• It helps me ask for what I think will be best, while keeping my heart set on God as my all-satisfying Treasure.
  • It helps me pray earnestly for what I think is best, while trusting that God will do what really is best.

Comments?  Questions?

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(Picture is from everystockphoto by ninjaneil902.)

Category: Help with Prayer


11 Responses

  1. John Graham says:

    I found this helpful and a useful pattern to follow in the future for myself. I think we all have this conundrum to agonise over, knowing what we want but not what God wants. And I must congratulate you on your honesty here – I laughed aloud with joy when you told us God had moved your Elder to Texas. I am deeply suspicious, or is that cynical, of preachers or pastors who always finish their story with a miraculous and happy ending because they prayed. And yes I know, your Elder going to Texas is equally the same just with a different twist.

    • Steve Fuller says:

      Hi John,

      I am glad you found this pattern for prayer helpful — and I love how this story made you laugh.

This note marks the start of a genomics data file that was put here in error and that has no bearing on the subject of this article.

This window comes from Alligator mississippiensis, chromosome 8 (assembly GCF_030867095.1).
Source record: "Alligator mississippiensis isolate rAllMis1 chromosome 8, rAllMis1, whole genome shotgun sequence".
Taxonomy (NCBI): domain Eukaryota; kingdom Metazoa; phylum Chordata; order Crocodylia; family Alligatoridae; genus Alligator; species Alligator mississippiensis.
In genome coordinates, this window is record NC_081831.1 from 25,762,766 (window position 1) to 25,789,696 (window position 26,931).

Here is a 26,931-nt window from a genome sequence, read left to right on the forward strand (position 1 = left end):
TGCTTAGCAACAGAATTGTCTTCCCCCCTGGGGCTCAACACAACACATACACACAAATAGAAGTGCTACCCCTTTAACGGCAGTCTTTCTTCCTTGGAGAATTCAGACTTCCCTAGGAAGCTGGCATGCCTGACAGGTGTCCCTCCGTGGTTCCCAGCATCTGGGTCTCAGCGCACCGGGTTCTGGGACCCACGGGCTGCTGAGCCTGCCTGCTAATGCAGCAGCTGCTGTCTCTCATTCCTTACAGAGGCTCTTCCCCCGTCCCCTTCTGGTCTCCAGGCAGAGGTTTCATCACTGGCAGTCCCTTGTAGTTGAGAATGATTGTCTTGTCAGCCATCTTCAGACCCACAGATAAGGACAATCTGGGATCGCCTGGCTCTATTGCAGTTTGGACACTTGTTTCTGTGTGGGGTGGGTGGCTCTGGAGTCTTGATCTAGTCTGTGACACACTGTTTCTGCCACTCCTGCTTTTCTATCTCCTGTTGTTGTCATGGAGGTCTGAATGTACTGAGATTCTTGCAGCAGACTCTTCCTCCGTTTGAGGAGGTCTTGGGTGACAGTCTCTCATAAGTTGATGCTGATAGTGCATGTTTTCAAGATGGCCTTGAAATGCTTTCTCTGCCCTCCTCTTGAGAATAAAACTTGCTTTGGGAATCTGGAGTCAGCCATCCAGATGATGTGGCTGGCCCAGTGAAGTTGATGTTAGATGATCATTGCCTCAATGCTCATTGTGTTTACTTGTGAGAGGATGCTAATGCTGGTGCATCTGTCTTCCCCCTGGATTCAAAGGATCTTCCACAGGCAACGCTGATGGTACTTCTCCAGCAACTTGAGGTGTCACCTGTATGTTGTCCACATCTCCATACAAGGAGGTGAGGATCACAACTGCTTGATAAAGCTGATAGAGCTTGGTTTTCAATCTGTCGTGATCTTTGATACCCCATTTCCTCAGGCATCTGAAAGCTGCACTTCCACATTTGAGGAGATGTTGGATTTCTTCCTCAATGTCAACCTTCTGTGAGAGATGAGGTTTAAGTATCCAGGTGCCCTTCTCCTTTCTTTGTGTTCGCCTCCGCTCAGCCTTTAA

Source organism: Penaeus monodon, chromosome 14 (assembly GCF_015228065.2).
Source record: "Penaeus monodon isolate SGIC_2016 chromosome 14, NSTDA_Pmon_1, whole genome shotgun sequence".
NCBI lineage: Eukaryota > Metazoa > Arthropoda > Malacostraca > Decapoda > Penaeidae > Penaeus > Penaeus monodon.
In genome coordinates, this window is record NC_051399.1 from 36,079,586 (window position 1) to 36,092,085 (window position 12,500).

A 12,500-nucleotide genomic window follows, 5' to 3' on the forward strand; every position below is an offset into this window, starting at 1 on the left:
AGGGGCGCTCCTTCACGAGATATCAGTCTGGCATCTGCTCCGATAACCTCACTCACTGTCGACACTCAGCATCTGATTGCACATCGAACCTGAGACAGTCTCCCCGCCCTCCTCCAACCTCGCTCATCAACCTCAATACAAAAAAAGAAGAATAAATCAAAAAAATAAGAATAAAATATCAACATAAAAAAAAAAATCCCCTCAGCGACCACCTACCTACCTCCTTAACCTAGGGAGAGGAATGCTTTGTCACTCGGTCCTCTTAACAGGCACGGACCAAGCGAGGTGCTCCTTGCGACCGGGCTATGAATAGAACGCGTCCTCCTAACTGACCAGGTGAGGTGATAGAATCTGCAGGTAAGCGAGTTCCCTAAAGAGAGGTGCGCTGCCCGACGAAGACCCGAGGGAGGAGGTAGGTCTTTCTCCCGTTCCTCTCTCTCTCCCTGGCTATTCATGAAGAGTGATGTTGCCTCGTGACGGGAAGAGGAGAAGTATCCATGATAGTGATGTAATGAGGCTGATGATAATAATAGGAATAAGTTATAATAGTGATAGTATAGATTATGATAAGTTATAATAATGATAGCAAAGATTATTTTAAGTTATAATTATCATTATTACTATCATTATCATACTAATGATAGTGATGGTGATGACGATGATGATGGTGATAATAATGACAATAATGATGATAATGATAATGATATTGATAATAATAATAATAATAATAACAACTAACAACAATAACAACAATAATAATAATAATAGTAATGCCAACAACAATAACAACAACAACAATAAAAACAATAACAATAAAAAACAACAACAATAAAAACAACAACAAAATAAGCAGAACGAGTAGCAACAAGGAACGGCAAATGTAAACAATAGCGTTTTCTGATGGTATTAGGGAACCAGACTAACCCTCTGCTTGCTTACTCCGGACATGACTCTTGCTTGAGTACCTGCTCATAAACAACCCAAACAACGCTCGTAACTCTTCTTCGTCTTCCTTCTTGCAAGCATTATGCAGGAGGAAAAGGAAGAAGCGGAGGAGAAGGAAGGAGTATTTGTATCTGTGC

And you are right — my Elder going to Texas was equally the same just with a different twist. Well said.

      Steve Fuller

  2. Shawn Cox says:

    Thank you for your posting. You are very clear about praying for God’s will to be done . Often when we pray only about what we want instead of what God wants, we get into a lot of trouble because our prayers are based on pride and selfishness instead of God’s will. Praying this way also can hurt others as well. Praying God’s will not only helps ourselves but others to be happy as well.

  3. Jonika says:

    Hi, Steve!

    I am thankful for how clear, helpful, and timely your articles always seem to be. Thank you for your blog!

    I have a question about how you pray the two-step prayer.

    I am curious to know if you pray step one until your heart is changed, and then pray step two after your heart is changed? Or do you pray step one and two together daily in succession, allowing God to change step two as your heart is changed? Or both? Or neither?

    Thanks for your help!

    • Steve Fuller says:

      It is so good to hear from you, Jonika. And thank you for raising this important question.

      I’m not sure there’s just one right way to pray the two-step prayer. But it does seem that there’s wisdom in praying the first step at least until I feel my heart *start* to change, and I want God and His glory more than anything.